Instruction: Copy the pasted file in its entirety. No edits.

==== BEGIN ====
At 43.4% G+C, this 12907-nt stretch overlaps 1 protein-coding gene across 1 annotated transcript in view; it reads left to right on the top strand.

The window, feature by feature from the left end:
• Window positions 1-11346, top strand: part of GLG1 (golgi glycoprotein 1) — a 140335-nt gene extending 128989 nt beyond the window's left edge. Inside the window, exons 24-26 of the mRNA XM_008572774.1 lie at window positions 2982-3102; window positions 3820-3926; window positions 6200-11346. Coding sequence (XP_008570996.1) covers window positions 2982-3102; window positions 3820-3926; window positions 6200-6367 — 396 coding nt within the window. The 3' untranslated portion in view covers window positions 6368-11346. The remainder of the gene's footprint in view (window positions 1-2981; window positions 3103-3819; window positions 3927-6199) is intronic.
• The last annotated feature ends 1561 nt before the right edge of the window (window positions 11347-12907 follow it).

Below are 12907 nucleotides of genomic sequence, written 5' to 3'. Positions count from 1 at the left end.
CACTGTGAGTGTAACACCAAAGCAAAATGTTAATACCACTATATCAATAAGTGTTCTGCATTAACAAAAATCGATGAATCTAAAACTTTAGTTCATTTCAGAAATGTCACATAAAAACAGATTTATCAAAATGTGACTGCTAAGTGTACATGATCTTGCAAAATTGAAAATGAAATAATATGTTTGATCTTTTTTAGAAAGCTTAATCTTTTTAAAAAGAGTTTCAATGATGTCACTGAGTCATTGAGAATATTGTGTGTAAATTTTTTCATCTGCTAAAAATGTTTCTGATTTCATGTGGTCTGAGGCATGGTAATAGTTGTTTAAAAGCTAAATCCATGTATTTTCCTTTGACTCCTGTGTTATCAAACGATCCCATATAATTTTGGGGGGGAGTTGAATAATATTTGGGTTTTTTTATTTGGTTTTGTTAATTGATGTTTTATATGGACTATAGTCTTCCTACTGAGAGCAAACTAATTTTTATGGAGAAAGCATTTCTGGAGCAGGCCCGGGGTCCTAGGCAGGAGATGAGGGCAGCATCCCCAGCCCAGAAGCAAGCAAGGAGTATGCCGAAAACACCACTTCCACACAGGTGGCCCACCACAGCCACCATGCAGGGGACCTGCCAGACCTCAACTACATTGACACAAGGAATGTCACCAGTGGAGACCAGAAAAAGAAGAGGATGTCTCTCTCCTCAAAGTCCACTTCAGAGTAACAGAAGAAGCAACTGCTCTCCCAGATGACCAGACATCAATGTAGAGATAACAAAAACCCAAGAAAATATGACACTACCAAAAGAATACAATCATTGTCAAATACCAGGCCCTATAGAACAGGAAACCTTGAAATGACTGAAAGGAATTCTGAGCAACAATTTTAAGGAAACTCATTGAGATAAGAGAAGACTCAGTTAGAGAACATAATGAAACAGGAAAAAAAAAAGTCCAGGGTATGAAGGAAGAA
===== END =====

At 43.4% G+C, this 12907-nt stretch overlaps 1 protein-coding gene across 1 annotated transcript in view; it reads left to right on the top strand.

The window, feature by feature from the left end:
• Window positions 1-11346, top strand: part of GLG1 (golgi glycoprotein 1) — a 140335-nt gene extending 128989 nt beyond the window's left edge. Inside the window, exons 24-26 of the mRNA XM_008572774.1 lie at window positions 2982-3102; window positions 3820-3926; window positions 6200-11346. Coding sequence (XP_008570996.1) covers window positions 2982-3102; window positions 3820-3926; window positions 6200-6367 — 396 coding nt within the window. The 3' untranslated portion in view covers window positions 6368-11346. The remainder of the gene's footprint in view (window positions 1-2981; window positions 3103-3819; window positions 3927-6199) is intronic.
• The last annotated feature ends 1561 nt before the right edge of the window (window positions 11347-12907 follow it).

Below are 12907 nucleotides of genomic sequence, written 5' to 3'. Positions count from 1 at the left end.
CACTGTGAGTGTAACACCAAAGCAAAATGTTAATACCACTATATCAATAAGTGTTCTGCATTAACAAAAATCGATGAATCTAAAACTTTAGTTCATTTCAGAAATGTCACATAAAAACAGATTTATCAAAATGTGACTGCTAAGTGTACATGATCTTGCAAAATTGAAAATGAAATAATATGTTTGATCTTTTTTAGAAAGCTTAATCTTTTTAAAAAGAGTTTCAATGATGTCACTGAGTCATTGAGAATATTGTGTGTAAATTTTTTCATCTGCTAAAAATGTTTCTGATTTCATGTGGTCTGAGGCATGGTAATAGTTGTTTAAAAGCTAAATCCATGTATTTTCCTTTGACTCCTGTGTTATCAAACGATCCCATATAATTTTGGGGGGGAGTTGAATAATATTTGGGTTTTTTTATTTGGTTTTGTTAATTGATGTTTTATATGGACTATAGTCTTCCTACTGAGAGCAAACTAATTTTTATGGAGAAAGCATTTCTGGAGCAGGCCCGGGGTCCTAGGCAGGAGATGAGGGCAGCATCCCCAGCCCAGAAGCAAGCAAGGAGTATGCCGAAAACACCACTTCCACACAGGTGGCCCACCACAGCCACCATGCAGGGGACCTGCCAGACCTCAACTACATTGACACAAGGAATGTCACCAGTGGAGACCAGAAAAAGAAGAGGATGTCTCTCTCCTCAAAGTCCACTTCAGAGTAACAGAAGAAGCAACTGCTCTCCCAGATGACCAGACATCAATGTAGAGATAACAAAAACCCAAGAAAATATGACACTACCAAAAGAATACAATCATTGTCAAATACCAGGCCCTATAGAACAGGAAACCTTGAAATGACTGAAAGGAATTCTGAGCAACAATTTTAAGGAAACTCATTGAGATAAGAGAAGACTCAGTTAGAGAACATAATGAAACAGGAAAAAAAAAAGTCCAGGGTATGAAGGAAGAA